The 2018 national budget will focus mainly on stimulating the economy and providing incentives, according to Finance Minister Winston Jordan.
During a press briefing at his office to provide an update on the budget preparations yesterday, Jordan also said that that the populace should expect no new taxes. However, he added that no new tax was ever featured in the three previous budgets. “They were all the same tax,” he said.
Although the Valued-Added Tax (VAT) was lowered from 16% to 14% in the last budget, its application was extended to include, among other things, water, power and private education fees.
Jordan added that, as promised, the controversial VAT on private education fees is being given some consideration in the budget preparation but he declined to provide details.
Jordan said that the consultations have been intensive and positive so far and he noted that the ministry decided to widen the pool of persons it meets with because it was realised that the same people were being engaged repeatedly. He said a number of business groups, professionals and youths have already been engaged.
The opposition has not taken part in the consultation process as yet. Jordan said that the opposition has been invited but would usually respond by requesting documents, some of which are in the public domain and others which cannot be released. While noting that he has never responded to any of the requests which ought not to be a basis for consultation, Jordan emphasised that the door is open for the opposition to part take in the process.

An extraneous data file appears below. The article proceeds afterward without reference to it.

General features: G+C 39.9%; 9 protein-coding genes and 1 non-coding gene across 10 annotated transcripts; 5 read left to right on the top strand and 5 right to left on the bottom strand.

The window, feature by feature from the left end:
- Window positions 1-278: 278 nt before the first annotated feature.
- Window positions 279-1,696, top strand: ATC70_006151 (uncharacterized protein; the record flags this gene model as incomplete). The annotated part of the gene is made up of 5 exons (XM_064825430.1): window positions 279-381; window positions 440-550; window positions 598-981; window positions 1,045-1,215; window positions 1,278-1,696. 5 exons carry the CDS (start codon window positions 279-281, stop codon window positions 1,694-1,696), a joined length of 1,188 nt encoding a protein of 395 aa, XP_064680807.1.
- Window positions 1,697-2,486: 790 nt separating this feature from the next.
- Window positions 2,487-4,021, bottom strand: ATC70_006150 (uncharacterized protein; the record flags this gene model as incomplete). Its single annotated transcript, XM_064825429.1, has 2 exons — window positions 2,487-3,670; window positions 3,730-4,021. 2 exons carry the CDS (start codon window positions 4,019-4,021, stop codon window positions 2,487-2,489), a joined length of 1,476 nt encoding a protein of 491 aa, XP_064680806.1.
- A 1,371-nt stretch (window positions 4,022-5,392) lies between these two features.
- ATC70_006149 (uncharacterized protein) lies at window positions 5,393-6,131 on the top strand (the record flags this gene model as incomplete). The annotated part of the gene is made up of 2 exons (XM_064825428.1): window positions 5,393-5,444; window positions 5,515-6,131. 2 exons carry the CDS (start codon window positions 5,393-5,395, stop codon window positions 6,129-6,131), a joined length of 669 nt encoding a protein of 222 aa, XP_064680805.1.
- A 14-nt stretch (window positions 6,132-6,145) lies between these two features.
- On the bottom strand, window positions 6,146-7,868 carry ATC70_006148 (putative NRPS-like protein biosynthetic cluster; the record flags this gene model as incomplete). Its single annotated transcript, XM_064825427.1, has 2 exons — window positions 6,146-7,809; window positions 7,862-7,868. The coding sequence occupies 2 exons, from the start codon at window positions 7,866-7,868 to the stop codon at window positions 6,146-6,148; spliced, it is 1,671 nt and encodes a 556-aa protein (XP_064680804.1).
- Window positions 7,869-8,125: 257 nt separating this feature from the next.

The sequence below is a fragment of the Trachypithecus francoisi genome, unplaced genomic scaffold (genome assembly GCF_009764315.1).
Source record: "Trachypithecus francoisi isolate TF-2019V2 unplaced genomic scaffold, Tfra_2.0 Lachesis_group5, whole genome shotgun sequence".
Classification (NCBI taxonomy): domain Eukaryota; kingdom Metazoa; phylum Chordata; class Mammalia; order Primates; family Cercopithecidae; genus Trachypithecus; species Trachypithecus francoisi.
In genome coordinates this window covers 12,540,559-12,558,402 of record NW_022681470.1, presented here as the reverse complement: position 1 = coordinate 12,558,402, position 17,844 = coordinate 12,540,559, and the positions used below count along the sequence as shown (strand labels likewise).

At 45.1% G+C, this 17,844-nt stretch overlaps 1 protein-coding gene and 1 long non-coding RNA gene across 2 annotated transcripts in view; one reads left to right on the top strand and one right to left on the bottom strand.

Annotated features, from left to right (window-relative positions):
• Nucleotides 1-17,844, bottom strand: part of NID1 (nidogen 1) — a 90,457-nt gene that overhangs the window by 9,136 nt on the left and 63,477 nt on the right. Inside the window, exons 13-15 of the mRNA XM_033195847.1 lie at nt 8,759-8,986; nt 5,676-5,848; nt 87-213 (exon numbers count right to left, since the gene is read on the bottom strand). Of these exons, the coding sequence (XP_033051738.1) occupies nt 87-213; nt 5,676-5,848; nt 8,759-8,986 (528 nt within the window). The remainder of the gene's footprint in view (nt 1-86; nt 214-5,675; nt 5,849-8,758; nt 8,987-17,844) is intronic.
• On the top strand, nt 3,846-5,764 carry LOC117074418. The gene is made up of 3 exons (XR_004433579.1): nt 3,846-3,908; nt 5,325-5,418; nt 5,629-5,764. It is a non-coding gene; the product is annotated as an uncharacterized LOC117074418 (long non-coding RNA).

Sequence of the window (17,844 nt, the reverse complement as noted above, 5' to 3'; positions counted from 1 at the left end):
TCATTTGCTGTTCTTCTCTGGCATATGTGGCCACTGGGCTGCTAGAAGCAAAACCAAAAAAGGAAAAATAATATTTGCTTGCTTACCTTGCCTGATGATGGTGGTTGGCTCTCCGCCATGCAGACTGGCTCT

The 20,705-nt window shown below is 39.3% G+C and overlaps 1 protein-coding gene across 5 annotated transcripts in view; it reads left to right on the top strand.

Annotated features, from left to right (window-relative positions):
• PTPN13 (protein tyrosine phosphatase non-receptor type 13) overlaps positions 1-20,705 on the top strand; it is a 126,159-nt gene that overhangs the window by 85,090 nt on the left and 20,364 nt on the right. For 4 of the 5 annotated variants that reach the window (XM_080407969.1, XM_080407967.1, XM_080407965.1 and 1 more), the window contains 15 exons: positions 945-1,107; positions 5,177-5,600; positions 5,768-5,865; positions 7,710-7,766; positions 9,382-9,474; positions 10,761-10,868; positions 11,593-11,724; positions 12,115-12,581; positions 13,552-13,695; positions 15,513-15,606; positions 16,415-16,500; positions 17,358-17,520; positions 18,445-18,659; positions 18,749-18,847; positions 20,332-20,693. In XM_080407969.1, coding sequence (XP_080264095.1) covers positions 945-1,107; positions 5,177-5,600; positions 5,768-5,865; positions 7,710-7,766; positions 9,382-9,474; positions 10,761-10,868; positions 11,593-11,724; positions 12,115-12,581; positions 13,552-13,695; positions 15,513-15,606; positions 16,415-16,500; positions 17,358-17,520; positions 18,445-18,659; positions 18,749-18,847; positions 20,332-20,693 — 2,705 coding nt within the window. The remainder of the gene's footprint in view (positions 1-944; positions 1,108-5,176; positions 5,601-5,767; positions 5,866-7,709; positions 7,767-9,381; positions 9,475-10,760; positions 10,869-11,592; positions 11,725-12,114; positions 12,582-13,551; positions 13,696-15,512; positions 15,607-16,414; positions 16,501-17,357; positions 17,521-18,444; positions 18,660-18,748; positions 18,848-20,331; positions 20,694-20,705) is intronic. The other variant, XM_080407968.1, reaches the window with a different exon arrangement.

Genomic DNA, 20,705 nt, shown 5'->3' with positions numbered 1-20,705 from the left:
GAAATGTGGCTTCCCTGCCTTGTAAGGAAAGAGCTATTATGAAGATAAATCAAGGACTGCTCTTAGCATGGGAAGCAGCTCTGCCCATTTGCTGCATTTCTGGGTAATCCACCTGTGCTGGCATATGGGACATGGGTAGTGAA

Jordan also mentioned that residents along the East Bank of Berbice corridor could expect roadwork to begin early next year as monies will be allocated for this project in the 2018 budget.
“… We have to build the road. The road is going to cost between $1.3 billion and $1.5 billion but it’s not going to be the whole road, it’s going to be a significant part of the road… we have provided half the sum in the budget to start the road,” he said.
Jordan also said that the methods of overcoming pressures and difficulties have got to be tested in “these severe and austere times.” He said that while Guyana is not affected by severe natural disasters, it is facing difficulties that are just as harsh. “We don’t have hurricanes and so on and we don’t have earthquakes…but we do have our own hurricanes, whether it is GuySuCo… we have to contend with it and we have to deal with it,” he said, while stressing that the last government did not have to pump as much money into GuySuCo as the current administration has in less than two years. “We have had that kind of pressure to deal with,” he added.